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4:01 p.m. ET: S&P 500, Nasdaq, Dow post record closing highs
Each of the three major domestic stock indices posted fresh closing highs at the end of Monday’s session, shrugging off some earlier choppiness as investors considered mixed signals over progress in a U.S.-China interim trade agreement.
S&P 500 (^GSPC): +0.05%, or 1.55 points
Dow (^DJI): +0.11%, or 31.26 points
Nasdaq (^IXIC): +0.11%, or 9.11 points
10-year Treasury yield (^TNX): -2 bps to 1.814%
Gold (GC=F): +0.25% to $1,472.10 per ounce
2:05 p.m. ET: Lawmakers urge US to tighten export controls amid China threat
Senate Minority Leader Chuck Schumer and Republican Senator Tom Cotton on Monday in a letter urged the U.S. government to add restrictions to limit the export of technologies to China the country could use to boost its military capabilities, Reuters reports.
1:46 p.m. ET: Boost Mobile founder willing to buy back brand from Sprint
Boost Mobile founder Peter Adderton said he is willing to pay up to $2 billion to buy back the prepaid wireless brand from Sprint, Reuters reports.
1:39 p.m. ET: FTC chief says multiple tech investigations ongoing
Federal Trade Commission chair Joe Simmons said the FTC has multiple ongoing investigations in addition to its publicly-known probe of Facebook, but did not name the companies, Reuters reports.
12:40 p.m. ET: The 2020 outlook pits bulls vs bears
On the heels of a constructive assessment about 2020 from Goldman, Morgan Stanley and Credit Suisse have issued dueling analyses on next year’s growth outlook — with the former bearish while the latter is bullish.
12:07 p.m. ET: Markets dramatically unchanged
Stocks are hovering near breakeven in midday trading, as investors considered mixed signals over progress in a U.S.-China interim trade agreement.
Here were the main moves in markets:
S&P 500 (^GSPC): +0.01%, or 0.46 points
Dow (^DJI): +0.06%, or 16.62 points
Nasdaq (^IXIC): -0.04%, or 3.21 points
10-year Treasury yield (^TNX): -2.7 bps to 1.807%
Gold (GC=F): +0.23% to $1,471.90 per ounce
11:50 a.m. ET: Huawei gets a break from Commerce
Huawei, caught in the crossfire of the U.S.-China trade war, will have its Temporary General License (TGL) extended by 90 days, the Commerce Department said in a statement. The TGL authorizes “specific, limited engagements in transactions involving the export, reexport, and transfer of items” – and its extension may hint at a possible thaw between the warring sides.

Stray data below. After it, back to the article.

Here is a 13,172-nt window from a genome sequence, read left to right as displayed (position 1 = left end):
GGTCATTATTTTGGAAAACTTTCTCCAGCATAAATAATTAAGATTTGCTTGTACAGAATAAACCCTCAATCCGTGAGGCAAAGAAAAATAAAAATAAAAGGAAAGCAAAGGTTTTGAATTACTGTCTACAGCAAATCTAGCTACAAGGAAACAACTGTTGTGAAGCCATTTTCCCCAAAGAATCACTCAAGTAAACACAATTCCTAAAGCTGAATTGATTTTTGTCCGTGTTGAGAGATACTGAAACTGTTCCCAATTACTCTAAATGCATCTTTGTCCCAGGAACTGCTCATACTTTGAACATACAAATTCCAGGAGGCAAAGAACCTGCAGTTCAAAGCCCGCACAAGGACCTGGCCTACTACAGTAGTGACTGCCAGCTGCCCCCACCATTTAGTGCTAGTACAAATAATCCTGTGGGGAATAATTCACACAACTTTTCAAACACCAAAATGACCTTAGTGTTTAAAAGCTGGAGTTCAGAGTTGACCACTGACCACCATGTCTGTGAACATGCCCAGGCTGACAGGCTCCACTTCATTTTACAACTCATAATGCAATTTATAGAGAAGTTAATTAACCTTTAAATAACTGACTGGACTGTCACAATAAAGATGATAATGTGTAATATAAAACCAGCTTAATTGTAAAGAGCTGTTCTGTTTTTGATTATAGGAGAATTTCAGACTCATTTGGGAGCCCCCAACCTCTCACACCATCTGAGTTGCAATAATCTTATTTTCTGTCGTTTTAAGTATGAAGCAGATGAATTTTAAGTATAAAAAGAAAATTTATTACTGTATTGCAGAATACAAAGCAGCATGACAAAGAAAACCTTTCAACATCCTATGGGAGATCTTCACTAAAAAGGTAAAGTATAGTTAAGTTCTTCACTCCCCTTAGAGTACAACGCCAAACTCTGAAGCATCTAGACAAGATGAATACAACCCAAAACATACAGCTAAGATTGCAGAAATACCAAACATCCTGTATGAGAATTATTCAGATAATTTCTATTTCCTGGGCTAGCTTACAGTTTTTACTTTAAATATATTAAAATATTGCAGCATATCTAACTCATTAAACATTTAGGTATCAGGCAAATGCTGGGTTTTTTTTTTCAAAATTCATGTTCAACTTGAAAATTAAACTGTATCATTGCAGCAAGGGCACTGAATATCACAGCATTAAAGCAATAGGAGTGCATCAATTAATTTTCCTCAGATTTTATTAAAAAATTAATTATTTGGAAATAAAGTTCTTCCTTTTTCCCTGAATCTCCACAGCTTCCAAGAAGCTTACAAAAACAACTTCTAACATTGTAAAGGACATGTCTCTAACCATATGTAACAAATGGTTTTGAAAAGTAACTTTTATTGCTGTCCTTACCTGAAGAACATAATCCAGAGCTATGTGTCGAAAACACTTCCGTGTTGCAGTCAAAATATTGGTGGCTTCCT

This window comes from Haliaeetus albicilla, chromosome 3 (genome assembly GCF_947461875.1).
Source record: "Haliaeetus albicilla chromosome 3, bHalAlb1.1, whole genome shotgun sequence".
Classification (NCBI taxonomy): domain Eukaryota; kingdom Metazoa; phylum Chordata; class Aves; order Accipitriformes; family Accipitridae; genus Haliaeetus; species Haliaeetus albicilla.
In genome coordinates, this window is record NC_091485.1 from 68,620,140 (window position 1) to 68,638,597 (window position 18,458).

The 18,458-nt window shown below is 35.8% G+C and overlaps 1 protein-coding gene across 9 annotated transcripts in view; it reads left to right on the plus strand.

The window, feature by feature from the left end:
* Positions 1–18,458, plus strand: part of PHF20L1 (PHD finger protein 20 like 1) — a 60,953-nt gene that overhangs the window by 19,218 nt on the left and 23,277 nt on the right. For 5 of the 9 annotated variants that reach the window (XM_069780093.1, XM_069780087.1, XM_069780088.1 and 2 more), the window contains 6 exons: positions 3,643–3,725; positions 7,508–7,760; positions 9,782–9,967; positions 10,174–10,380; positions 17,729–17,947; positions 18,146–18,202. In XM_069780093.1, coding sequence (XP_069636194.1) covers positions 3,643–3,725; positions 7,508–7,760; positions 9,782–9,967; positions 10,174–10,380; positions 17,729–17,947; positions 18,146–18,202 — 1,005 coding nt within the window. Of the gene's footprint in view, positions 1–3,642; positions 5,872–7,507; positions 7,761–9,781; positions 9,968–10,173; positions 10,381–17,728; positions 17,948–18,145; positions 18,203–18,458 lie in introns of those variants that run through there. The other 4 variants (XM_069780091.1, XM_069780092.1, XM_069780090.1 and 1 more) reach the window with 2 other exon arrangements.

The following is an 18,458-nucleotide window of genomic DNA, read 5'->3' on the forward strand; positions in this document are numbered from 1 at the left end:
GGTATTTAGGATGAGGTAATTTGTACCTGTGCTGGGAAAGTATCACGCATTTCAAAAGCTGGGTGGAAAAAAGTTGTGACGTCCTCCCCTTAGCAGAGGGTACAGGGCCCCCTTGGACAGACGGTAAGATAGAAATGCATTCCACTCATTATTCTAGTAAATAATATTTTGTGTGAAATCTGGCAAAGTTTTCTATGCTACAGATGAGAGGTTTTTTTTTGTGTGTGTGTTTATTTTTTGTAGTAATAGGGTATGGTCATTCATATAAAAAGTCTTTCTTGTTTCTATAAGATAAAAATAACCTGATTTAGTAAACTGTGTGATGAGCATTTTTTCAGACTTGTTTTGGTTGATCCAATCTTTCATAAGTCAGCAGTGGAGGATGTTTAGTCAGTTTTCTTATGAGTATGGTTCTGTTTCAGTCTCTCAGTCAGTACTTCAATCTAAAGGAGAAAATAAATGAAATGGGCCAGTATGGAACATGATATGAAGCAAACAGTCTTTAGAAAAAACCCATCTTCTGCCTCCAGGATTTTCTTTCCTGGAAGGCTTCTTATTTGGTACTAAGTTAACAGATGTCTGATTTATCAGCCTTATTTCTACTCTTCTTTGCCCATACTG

11:32 a.m. ET: Ford (F) flat as electric car buzz revs up
The auto world was abuzz Monday over Ford’s new all-electric Mustang, the 116-year-old automaker’s first. The stylish Mustang Mach-E crossover, however, didn’t do much for Ford’s stock, which traded near breakeven near $9.
10:55 a.m. ET: Watch these 4 harbingers of growth: Goldman Sachs
In a new research note, Goldman lays out four reasons to expect a pickup in economic growth in 2020. The economists see real GDP growing at a 2.3% clip in early 2020 with an average full-year growth rate of 2.1% for 2020.
10:35 a.m. ET: The economy’s triumvirate meet
According to a statement by the Federal Reserve, Fed Chair Jerome Powell, Treasury Secretary Steve Mnuchin and President Donald Trump met on Monday to discuss the economy.
The statement read as follows:
“At the President's invitation, Chair Powell met with the President and the Treasury Secretary Monday morning at the White House to discuss the economy, growth, employment and inflation.
Chair Powell's comments were consistent with his remarks at his congressional hearings last week. He did not discuss his expectations for monetary policy, except to stress that the path of policy will depend entirely on incoming information that bears on the outlook for the economy.
Finally, Chair Powell said that he and his colleagues on the Federal Open Market Committee will set monetary policy, as required by law, to support maximum employment and stable prices and will make those decisions based solely on careful, objective and non-political analysis.”
It should be noted that the meeting was not on the president’s official schedule, and was otherwise unknown to the public before the Fed issued its release. The president posted via Twitter that the meeting was productive and “cordial:”